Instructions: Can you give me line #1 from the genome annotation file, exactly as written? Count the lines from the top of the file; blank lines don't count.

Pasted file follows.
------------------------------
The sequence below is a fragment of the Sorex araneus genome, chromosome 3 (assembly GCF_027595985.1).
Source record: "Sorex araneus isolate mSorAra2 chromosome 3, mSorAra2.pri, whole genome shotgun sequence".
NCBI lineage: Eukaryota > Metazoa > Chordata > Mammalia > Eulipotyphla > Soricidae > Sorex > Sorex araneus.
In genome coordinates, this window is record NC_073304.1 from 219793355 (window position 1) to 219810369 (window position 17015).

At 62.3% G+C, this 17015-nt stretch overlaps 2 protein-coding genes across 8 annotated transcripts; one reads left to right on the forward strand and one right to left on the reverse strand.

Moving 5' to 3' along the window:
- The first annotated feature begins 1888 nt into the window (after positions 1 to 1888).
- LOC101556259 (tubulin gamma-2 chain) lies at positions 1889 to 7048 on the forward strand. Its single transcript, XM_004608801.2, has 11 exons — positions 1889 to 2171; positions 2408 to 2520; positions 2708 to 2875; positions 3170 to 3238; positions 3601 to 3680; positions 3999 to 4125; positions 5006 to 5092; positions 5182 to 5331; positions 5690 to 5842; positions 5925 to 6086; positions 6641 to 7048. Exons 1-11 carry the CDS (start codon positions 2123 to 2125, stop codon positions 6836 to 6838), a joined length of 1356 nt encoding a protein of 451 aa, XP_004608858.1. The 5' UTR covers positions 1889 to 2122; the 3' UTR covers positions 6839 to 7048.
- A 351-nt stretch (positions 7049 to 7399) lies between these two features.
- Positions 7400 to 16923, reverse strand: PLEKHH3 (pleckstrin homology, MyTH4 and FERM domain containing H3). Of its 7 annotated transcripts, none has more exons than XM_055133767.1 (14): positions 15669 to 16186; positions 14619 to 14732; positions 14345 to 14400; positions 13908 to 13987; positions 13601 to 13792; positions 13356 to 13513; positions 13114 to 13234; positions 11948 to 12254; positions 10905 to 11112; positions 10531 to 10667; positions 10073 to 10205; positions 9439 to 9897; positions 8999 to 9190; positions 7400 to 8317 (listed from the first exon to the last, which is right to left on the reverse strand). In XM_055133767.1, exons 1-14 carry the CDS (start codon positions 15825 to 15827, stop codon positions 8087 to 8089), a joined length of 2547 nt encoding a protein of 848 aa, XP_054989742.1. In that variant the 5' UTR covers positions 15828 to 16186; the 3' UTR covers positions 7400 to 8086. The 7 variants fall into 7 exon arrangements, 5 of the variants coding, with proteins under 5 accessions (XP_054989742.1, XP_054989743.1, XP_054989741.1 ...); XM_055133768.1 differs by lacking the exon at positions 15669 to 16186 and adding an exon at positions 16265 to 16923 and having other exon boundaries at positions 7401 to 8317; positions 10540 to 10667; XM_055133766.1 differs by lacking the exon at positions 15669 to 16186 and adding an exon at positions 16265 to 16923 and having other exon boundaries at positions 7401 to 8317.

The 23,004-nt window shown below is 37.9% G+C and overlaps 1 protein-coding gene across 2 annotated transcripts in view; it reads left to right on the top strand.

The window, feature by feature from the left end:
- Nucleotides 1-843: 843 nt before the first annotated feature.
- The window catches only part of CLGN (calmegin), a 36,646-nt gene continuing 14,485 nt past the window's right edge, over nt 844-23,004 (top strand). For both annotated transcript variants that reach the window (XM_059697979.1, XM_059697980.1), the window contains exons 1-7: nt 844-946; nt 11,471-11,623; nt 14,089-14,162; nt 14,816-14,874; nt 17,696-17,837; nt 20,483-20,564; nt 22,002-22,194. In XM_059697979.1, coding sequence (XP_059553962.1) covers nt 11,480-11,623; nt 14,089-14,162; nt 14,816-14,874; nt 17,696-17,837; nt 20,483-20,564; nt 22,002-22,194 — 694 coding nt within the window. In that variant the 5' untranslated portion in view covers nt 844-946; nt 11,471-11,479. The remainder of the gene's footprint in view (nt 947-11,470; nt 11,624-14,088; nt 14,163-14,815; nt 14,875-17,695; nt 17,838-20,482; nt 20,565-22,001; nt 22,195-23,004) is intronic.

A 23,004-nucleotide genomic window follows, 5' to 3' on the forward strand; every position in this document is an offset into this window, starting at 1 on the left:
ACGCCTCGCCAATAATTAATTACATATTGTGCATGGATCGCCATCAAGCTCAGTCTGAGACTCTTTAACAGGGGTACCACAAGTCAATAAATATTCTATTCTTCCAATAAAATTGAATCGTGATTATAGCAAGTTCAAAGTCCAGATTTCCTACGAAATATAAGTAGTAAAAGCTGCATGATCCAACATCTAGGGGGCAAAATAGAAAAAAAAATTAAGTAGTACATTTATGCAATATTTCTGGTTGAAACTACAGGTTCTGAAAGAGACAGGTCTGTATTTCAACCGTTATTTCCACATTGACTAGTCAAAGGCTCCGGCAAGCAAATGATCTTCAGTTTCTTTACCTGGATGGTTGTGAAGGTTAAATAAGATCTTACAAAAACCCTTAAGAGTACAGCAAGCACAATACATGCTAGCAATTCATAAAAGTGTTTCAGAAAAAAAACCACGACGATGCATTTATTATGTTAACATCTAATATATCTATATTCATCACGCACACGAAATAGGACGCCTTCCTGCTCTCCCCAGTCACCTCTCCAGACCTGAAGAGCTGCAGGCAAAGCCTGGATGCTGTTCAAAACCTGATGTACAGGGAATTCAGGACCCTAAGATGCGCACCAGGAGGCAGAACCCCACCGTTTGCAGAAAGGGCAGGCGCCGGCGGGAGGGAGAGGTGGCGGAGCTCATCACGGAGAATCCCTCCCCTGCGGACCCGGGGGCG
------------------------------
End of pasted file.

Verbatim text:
The sequence below is a fragment of the Sorex araneus genome, chromosome 3 (assembly GCF_027595985.1).